I am sure that that within a few decades we will look back on diesel cars in the same way we view cigarettes and asbestos insulation. Future generations will ask how something so toxic to public health and to the environment could have been allowed to be pumped into our air, our streets, our homes, our schools.
Air pollution in cities causes more than 3m premature deaths globally each year. The evidence of a causal link between diesel emissions and asthma is becoming overwhelming: I am one of the many people who has developed asthma in adulthood because of air pollution. And research released just last week by the mayor of London, Sadiq Khan, found that more than 800 schools, nurseries and colleges are in areas where levels of nitrogen dioxide breach EU legal limits.
Mayors of many of the world’s great cities are taking bold action to tackle the scourge of air pollution. Paris, Mexico City and Madrid announced at the 2016 C40 Mayors Summit their commitment to ban diesel vehicles by 2025. Oslo will pedestrianise the centre of the city by 2019. San Francisco has just announced requirements that every parking space in new buildings must be equipped with electric vehicle charging capability. And Chinese cities such as Shenzhen and Nanjing converting entire fleets of buses and taxis to electric.
Yet it is important to acknowledge past mistakes. Many European governments incentivised consumers to purchase diesel cars over recent years, because their lower CO2 emissions contribute less to global warming.
Now the evidence is clear that diesel cars release more nitrogen oxide and nitrogen dioxide (NOx), emissions which contribute significantly to air pollution in cities and are more damaging to human health than emissions from petrol vehicles. Tests designed to identify cleaner vehicles have been shown to be largely useless, and the actual on-road emissions of most cars exceed health-based limits. Some have used this as evidence that politicians and campaigners concerned about climate change are naïve.
In fact, all this proves is the need for more radical and urgent action. If we are serious about tackling climate change, we can’t substitute bad with less bad: we need our cars to be zero emissions. The urgency of the climate crisis means that window of opportunity for incremental changes has passed.
To deliver on the ambition of the Paris Agreement, and limit global temperature rise to within 1.5 degrees Celsius, now requires fundamental shifts in how our cities operate. The debate around the relative climate and public health benefits of petrol versus diesel is a perfect example. The reality is that all combustion engine vehicles release greenhouse gasses, which contribute to a greater or lesser degree to global warming and air pollution.
Whilst we waste time arguing over the relative benefits of each, we get closer to the point of no return for catastrophic climate change. C40’s research Deadline 2020, which examines exactly what the great cities of the world must do to deliver on the ambition of the Paris Agreement, shows that we must move as quickly as possible to zero emission vehicles, such as electric and hydrogen-fuelled cars, on the streets of our cities.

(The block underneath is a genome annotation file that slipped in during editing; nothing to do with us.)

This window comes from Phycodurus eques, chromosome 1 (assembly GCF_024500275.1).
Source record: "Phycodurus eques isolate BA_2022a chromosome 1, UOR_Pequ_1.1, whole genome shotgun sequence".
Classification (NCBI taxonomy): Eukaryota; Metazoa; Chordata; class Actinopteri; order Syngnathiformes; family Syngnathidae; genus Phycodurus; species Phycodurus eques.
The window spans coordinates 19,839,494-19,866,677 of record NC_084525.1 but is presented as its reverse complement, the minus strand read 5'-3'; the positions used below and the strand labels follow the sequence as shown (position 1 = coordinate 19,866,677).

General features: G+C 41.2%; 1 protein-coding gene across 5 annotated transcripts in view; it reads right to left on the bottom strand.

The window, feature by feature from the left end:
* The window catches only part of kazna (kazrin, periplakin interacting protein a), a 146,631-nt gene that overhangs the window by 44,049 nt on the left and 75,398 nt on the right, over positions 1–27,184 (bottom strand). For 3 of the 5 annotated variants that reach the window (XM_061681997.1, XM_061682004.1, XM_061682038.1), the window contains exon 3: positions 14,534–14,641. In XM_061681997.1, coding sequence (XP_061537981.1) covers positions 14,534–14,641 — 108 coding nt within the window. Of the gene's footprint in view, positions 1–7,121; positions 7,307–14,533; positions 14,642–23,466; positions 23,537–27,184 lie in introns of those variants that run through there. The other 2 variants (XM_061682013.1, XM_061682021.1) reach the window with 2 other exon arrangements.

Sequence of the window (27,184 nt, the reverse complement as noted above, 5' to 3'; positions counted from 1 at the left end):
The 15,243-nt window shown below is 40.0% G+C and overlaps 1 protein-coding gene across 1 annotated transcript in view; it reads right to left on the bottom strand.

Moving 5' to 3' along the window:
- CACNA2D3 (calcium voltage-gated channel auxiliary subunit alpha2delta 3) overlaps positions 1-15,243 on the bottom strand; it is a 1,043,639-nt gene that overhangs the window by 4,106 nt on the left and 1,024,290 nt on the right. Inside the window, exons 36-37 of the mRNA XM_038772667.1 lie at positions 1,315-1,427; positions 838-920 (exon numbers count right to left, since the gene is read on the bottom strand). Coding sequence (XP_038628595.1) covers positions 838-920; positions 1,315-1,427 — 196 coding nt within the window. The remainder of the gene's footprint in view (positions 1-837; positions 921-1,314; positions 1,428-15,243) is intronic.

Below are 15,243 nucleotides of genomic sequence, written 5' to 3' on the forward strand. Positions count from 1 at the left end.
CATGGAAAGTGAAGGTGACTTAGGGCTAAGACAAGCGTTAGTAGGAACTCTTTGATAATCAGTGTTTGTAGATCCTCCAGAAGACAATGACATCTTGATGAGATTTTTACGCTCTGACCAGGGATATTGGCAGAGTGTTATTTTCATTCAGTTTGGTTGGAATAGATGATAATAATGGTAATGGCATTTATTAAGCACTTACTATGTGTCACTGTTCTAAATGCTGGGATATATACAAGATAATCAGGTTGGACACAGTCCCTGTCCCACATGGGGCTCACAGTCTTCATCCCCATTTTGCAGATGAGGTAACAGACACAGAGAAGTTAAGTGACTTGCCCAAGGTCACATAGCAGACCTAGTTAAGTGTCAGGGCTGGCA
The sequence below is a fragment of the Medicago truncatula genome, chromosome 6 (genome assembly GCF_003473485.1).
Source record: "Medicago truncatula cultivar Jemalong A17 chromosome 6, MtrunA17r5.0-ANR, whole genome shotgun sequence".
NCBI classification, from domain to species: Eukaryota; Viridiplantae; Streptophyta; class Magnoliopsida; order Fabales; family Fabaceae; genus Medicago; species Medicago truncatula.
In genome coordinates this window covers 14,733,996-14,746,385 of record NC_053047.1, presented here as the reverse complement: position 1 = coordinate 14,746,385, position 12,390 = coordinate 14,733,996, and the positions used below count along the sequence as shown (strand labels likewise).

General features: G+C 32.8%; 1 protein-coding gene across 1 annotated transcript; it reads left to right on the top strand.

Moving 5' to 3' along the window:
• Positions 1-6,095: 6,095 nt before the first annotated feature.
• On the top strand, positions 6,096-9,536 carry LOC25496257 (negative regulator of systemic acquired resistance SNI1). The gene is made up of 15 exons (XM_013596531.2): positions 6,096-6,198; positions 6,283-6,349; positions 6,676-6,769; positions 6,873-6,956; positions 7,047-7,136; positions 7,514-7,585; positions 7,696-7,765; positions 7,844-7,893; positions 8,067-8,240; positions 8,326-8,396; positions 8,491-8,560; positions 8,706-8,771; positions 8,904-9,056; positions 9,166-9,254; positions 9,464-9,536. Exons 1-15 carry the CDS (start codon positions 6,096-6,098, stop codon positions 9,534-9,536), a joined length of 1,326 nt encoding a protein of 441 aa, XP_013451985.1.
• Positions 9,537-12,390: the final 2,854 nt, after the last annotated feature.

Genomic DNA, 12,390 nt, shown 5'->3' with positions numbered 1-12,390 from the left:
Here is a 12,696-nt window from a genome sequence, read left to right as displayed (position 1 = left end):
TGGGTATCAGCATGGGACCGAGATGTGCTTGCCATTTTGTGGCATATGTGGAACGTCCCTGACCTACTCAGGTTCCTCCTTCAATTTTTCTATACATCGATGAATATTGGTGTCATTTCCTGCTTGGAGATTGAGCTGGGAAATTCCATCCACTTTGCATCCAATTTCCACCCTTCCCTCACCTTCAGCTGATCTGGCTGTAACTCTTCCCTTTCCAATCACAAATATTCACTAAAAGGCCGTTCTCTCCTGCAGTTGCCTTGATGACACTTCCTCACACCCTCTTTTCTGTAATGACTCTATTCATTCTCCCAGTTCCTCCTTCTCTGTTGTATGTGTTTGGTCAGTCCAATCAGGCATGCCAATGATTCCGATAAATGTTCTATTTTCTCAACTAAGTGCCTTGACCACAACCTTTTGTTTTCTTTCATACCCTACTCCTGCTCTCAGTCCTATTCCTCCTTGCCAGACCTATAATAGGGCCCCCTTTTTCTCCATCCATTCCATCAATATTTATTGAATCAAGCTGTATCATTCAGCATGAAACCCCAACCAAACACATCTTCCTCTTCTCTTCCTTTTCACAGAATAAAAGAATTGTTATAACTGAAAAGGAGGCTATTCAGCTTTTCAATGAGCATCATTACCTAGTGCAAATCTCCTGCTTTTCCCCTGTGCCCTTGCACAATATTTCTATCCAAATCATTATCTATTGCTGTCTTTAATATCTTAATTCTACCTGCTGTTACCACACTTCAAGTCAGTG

Politicians, scientists and campaigners must acknowledge when policies we believed to be effective, prove not to have worked. Pursuing well meaning, but ineffective policies will reduce public trust in climate action, whilst also wasting resources and effort that could be channelled into policies that do work.
Tokyo has a tiny number of diesel cars on its roads, because national and city governments have spent decades working together to disincentivise them. It is not surprising that Japanese car manufacturers are leading the way in developing the next generation of hybrid and electric cars. In just the same way, using policies such as road tax rates, scrappage schemes for high polluting vehicles and low emission zones based on the NOx emission of cars, mayors in every city around the world could accelerate the shift to zero emission vehicles.
A key feature of the C40 network is that cities can share their experiences of what has worked to reduce their emissions, but also crucially what hasn’t worked. This allows mayors to implement policies faster, learn from the mistakes of others and reduce the cost of action compared to if they were acting alone.
Mayors of our cities deserve praise for their efforts to tackle climate change and air pollution. They are providing unique global leadership, through C40, the Global Covenant of Mayors and within their own cities.
Yet now is the moment to seize the initiative. Public concern about air pollution has never been more acute. Now is the moment for mayors be even more radical.
Mark Watts is executive director C40 Cities.
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